Marine Terminal Safety Assessments

By Bob Blundell

Marine terminals that facilitate product imports and exports are a crucial and necessary part of the oil industry, and yet you rarely hear much in the media about the inherent risk that terminals may pose. Every day in the US alone, there are thousands of product transfers involving millions of barrels of hydrocarbons and chemicals being moved via refinery and chemical plant docks as well as distribution terminals. Each one of those transfers represents a risk of a safety or environmental event if minimum standards of care are not followed.

Though most companies have developed robust auditing systems to ensure that refineries, chemical plants, and distribution terminals are complying with applicable regulations and effectively managing risk, there may be less emphasis on this other critical part of the industry.

Marine terminals, like other parts of the oil and petrochemical industry, require the same basic Process Safety elements that are used on mainstream refinery and chemical plant process units, such as Hazard Analysis, Management of Change, and Operating Procedures. However, the unique interfaces between a terminal and a third party vessel, when transferring millions of barrels of hazardous liquids, afford other SHE risks that are not common to “oil boiling units.” To the best of our knowledge, there is no generally available standardized assessment protocol in the marine terminal industry to validate a facility’s conformance with key industry standards as seen in the Oil Company International Marine Forum (OCIMF) or the International Safety Guide for Oil Tankers and Terminals (ISGOTT). Therefore, Carmagen has developed a structured, “quantitative” protocol for conducting Safety, Health, and Environmental (SHE) assessments for marine facilities. This methodology can be used to validate a facility’s conformance with industry practices and recommend areas for improvement.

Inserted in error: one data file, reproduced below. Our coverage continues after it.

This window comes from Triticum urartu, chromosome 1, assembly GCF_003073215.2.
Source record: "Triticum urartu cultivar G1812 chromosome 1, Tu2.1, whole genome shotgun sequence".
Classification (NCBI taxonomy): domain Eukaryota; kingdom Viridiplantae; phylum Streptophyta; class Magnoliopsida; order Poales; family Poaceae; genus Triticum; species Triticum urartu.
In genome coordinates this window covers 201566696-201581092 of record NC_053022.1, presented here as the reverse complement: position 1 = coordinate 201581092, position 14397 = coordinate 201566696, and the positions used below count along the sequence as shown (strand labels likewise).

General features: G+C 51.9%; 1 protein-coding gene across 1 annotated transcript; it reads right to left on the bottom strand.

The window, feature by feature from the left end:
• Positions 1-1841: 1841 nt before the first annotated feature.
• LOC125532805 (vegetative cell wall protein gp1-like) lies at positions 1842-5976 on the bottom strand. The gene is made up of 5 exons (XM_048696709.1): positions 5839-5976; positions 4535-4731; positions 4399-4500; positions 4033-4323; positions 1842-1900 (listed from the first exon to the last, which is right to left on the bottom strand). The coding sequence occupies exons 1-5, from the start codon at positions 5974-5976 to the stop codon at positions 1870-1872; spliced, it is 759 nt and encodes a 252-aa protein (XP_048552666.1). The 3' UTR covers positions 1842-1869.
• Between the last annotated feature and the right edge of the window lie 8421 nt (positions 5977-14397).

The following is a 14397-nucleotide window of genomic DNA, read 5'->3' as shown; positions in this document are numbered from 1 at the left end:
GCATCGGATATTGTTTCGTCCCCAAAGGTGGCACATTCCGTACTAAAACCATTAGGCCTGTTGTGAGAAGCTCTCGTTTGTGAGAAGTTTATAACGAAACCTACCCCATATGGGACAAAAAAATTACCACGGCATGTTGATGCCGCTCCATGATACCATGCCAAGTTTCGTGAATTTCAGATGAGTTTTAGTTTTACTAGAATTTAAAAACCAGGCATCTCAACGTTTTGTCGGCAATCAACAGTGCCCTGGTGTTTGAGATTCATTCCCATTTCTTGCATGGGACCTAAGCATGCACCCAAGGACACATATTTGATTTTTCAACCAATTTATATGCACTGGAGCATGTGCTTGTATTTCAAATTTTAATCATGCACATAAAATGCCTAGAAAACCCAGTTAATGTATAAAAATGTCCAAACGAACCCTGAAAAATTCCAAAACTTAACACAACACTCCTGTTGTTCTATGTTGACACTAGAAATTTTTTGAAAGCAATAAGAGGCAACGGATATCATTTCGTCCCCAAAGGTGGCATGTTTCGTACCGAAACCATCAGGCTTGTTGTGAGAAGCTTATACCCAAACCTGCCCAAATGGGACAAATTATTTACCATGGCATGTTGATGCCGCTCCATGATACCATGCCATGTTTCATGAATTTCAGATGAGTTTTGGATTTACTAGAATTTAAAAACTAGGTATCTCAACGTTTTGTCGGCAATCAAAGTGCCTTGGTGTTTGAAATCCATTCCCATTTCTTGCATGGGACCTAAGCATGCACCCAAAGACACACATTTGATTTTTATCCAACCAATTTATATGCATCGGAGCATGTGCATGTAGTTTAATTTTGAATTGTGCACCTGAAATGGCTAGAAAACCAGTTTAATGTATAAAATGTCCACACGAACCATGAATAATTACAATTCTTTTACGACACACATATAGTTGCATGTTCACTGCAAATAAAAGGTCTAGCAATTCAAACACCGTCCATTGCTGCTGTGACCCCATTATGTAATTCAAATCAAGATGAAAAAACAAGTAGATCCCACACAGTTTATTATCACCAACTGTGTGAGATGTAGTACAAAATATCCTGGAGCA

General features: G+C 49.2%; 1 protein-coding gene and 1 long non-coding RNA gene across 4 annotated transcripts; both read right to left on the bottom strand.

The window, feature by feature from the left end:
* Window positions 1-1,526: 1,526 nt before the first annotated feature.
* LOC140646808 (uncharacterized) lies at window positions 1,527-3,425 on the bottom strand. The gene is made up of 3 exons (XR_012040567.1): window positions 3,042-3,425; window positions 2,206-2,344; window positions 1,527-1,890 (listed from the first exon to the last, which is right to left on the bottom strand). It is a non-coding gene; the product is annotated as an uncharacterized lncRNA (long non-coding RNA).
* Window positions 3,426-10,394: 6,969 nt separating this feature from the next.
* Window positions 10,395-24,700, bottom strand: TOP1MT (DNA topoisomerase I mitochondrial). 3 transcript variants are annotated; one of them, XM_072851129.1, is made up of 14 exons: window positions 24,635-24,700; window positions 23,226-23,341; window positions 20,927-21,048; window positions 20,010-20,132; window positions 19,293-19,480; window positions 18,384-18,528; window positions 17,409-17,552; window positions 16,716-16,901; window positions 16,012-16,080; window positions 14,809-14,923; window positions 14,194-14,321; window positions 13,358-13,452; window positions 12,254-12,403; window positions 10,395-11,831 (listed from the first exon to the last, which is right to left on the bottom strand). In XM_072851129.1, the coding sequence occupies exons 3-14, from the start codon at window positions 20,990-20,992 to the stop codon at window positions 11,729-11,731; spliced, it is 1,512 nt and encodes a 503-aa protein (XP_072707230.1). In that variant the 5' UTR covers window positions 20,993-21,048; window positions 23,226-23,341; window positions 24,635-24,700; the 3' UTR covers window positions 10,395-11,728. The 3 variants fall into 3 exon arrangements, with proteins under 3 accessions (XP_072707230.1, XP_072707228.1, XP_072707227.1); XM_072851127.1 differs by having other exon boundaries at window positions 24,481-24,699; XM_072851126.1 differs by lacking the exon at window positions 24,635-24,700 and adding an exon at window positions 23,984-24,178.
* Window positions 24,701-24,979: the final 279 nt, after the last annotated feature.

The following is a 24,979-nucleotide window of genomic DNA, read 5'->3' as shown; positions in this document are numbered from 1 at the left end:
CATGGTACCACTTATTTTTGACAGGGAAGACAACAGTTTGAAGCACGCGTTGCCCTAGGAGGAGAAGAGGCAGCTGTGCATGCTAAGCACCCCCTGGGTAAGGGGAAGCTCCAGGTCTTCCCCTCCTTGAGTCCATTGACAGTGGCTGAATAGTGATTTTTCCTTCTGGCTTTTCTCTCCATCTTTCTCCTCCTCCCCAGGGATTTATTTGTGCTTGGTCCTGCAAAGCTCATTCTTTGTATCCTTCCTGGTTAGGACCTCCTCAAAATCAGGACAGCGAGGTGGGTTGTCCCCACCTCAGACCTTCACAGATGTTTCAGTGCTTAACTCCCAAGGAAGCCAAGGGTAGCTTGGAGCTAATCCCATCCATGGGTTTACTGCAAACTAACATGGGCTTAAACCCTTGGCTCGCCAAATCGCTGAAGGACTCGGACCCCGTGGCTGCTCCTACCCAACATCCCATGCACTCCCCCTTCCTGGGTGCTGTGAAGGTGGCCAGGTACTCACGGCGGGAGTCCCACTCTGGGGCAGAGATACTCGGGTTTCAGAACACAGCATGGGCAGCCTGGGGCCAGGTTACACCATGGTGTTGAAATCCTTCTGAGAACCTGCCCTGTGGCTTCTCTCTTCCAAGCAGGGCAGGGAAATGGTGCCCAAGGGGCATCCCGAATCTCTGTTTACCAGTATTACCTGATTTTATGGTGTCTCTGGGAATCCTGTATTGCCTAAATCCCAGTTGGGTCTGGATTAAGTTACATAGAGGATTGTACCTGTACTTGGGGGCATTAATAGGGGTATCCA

This protocol is focused on preventing or responding to an SHE-event.  It covers not only Process Safety elements common to both marine terminals as well as the refining/chemical industry, but also incorporates other key areas specific to ship/shore loading. Some of these additional areas include:

This protocol incorporates key industry requirements defined in ISGOTT and the OCIMF, and also “better practices” that have been seen in the industry to manage SHE risk. It includes a structured scoring process for the questions in the protocol so that terminals can be assessed “consistently” against industry norms.

The questions within the protocol and categories include:

This assessment protocol includes requirements for validation that Management Systems exist for critical elements, as well as confirmation of effective execution of elements in practice via field observations, personnel interviews, and documentation review. It can be used for traditional “finger pier” docks as well as offshore facilities (e.g., SPMs and MBMs).

Carmagen believes that this assessment tool can be utilized not only for external SHE assessments conducted for marine facilities utilizing experienced Specialists, but also as an effective means for conducting internal assessments of a company’s facilities. For companies with multiple terminals, the application of this structured assessment process may be beneficial not only to benchmark performance between terminals, but also to identify best practices between facilities.

The assessment “scope” can be customized for specific client needs to address areas of concern or focus areas. In addition, an eighth section of the protocol is being finalized that covers operating practices for storage tanks (complete 4Q2016). This section can also be added contingent on client needs.

If you’d like to learn more about this assessment tool, please contact Vince Carucci (